Astarloa Finally Suspended

Type: Endurance Ride
Distance: 20.85 miles
Time: 1:00:52
Average Watts: 165 watts
Normative Power: 178 watts
Average Heart Rate: 146 bpm
Total Work: 601 kJ
Average Speed: 20.6 mph

Can you believe it is December 1st already? Holy crap where did November go? The good news is I have all of my Christmas shopping done thanks to the miracle of the net webs. The bad news is if you don’t have something on your porch in the next week, that means you didn’t make the list. Sorry. If you leave more comments you could make the list in 2011.

Now this is more like it. I loved this ride — not sure why it felt so much better than my run did yesterday, but it did. I didn’t get more sleep or anything, but I think I was into this ride mentally. I kept the power at 170+ watts for the majority of this ride. As I watched my heart rate was closer to 155 bpm throughout the ride, but I report exactly what the WKO+ software reports. The normative power was about where I felt I kept the power for the majority of the ride. The significant majority of the time was spent in the Endurance zone when using power zones. But when you use my heart rate zones, most of the time was spent  in the Threshold zone. What that means to me is my heart is not in shape right now and needs some work.

Personally, when my heart is lagging behind my legs, swimming is the best way to help it play catch-up. Really, swimming builds cardiovascular fitness quickly and will help you make greater gains that if you just ran or biked. Even if you are a runner and not a triathlete, you should incorporate swimming into your schedule to help you make greater gains.

26.2ismycooldown.com

Another Cyclist is on the Juice

I know, this is getting to be a little repetitive, but another cyclist has been busted for irregularities with their biological passport. Igor Astarloa, who retired in 2009 when he couldn’t find a team to sign him, was just suspended for two years and fined 35,000 Euros. The funny thing about Astarloa is he is the 2003 World Champion, which is kind of a big deal.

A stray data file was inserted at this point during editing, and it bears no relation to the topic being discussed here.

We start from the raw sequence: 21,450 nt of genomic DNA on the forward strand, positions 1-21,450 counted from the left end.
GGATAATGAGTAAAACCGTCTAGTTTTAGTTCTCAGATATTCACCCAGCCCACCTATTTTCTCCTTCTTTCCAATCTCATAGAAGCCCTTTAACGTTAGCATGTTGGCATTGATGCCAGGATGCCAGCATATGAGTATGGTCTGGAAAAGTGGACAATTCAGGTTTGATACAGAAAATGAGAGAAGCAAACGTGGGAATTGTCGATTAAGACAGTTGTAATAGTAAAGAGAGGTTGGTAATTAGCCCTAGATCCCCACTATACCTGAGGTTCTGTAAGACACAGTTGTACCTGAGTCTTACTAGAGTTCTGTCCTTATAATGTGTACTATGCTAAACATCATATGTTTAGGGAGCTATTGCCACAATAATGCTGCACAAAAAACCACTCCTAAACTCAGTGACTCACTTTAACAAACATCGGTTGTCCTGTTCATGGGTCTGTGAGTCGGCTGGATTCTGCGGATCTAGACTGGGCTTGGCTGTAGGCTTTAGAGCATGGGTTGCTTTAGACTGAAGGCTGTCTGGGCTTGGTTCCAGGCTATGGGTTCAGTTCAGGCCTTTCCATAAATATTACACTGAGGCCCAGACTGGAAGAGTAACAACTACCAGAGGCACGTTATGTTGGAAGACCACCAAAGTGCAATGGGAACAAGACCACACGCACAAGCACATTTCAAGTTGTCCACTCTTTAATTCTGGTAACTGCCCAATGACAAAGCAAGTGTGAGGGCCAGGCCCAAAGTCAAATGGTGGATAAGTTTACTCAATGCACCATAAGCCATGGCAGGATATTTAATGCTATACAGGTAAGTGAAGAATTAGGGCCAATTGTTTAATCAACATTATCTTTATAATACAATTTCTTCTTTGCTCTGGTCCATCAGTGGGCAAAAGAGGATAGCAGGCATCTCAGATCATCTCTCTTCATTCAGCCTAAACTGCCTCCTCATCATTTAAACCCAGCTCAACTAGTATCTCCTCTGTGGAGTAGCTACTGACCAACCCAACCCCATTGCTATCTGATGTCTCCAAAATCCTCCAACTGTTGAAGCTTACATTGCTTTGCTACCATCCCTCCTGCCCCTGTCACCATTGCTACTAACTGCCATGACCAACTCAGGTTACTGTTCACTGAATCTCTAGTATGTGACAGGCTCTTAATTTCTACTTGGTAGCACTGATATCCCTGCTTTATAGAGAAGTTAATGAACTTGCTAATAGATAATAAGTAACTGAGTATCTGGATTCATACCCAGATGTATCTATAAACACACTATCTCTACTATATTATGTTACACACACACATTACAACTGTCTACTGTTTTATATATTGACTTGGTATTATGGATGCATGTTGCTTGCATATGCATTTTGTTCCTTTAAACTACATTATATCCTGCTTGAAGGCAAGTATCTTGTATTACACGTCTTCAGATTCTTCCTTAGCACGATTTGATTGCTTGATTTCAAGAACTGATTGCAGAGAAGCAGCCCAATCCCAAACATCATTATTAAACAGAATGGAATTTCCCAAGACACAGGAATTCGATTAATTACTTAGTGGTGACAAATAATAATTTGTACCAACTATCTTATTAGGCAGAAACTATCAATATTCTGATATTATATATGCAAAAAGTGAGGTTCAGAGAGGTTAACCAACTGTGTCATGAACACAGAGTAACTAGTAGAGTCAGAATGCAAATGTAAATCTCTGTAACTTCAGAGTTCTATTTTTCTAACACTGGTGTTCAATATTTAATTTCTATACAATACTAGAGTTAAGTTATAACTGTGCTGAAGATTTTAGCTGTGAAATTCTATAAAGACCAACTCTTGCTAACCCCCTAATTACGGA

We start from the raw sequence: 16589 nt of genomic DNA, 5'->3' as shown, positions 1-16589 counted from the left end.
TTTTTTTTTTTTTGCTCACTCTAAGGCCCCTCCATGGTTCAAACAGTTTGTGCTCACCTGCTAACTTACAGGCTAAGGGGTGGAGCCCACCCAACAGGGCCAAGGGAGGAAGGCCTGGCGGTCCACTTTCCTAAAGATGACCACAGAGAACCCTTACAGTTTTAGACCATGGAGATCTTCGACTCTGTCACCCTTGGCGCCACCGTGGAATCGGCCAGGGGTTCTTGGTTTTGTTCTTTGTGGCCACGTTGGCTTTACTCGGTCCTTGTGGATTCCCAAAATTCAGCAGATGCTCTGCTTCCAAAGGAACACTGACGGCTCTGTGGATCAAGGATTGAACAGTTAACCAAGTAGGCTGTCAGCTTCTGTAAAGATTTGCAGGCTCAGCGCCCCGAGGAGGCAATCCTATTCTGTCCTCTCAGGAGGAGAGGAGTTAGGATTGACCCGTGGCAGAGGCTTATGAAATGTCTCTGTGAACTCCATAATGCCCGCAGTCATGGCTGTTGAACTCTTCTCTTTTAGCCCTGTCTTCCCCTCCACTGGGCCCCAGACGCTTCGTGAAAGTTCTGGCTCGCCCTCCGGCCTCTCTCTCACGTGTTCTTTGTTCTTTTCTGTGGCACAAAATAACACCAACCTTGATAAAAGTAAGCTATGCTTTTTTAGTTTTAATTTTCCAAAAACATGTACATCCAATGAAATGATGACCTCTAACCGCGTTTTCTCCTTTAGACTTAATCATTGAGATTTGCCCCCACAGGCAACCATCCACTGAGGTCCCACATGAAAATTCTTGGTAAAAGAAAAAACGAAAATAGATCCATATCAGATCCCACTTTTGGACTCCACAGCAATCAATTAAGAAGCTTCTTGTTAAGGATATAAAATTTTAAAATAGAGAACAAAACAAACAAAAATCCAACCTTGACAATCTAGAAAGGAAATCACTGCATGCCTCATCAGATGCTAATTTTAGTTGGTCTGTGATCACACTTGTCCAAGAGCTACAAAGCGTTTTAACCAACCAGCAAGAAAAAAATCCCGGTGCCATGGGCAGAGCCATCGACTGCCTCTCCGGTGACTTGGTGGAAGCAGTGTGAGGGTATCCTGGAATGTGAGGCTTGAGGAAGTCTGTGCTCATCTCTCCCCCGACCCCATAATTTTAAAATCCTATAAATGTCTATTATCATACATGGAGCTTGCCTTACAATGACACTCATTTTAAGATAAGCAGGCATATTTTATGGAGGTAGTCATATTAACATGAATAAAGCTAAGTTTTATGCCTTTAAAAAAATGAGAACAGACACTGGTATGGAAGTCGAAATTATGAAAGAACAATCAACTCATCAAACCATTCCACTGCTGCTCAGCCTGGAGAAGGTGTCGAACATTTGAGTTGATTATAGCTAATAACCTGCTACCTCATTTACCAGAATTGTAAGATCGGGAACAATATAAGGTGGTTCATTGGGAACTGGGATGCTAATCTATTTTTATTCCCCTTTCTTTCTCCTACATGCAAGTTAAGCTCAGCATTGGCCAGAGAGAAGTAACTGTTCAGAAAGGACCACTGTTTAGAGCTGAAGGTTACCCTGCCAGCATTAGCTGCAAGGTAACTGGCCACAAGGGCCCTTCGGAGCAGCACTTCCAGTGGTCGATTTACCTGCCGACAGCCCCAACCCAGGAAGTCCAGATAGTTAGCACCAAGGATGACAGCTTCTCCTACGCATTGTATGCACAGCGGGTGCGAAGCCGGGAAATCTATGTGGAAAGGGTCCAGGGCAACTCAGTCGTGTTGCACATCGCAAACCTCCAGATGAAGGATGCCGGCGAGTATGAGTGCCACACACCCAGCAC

His downward spiral all started in May 2008 when he was fired from Team Milram for irregular blood values. The way cycling works is the UCI (which is the international governing body of cycling) gets a positive on a drug test or in this case irregularities with the blood values (when compared to the baseline established by the biological passport). They take the results and the person through due process. Once the process has been followed, the UCI will recommend to the Cycling Federation of the country the rider is from a penalty. Sometimes the Cycling Federation will choose not to punish the rider and in most cases, it follows the recommendation of the UCI. The Spanish Cycling Federation decided in this case to suspend Astarloa and fine him a good chunk of change.

Remember Astarloa is retired. Why in the world would the Spanish Cycling Federation punish him now?

I think it was a genius move. Remember Alberto Contador is also Spanish. I say hurray for Spain! They punished a doper, even though he is retired to send the message to all dopers that they will punish you, even after you have moved on. It does not matter to the Spanish Cycling Federation. They will hunt you down, punish you, and take your money. To this, I give a 26.2ismycooldown HUGE thumbs up!

26.2ismycooldown.com

Way to go Spanish Cycling Federation. I appreciate your stance on doping and hope that other Cycling Federations will follow your example of punishing dopers regardless of the time of their infractions. I hope it makes some of the old school riders nervous…

About the Author

I have been participating in running and triathlons for 10 years and love the feeling that training provides. You may not agree with me, but you know you just can't look away...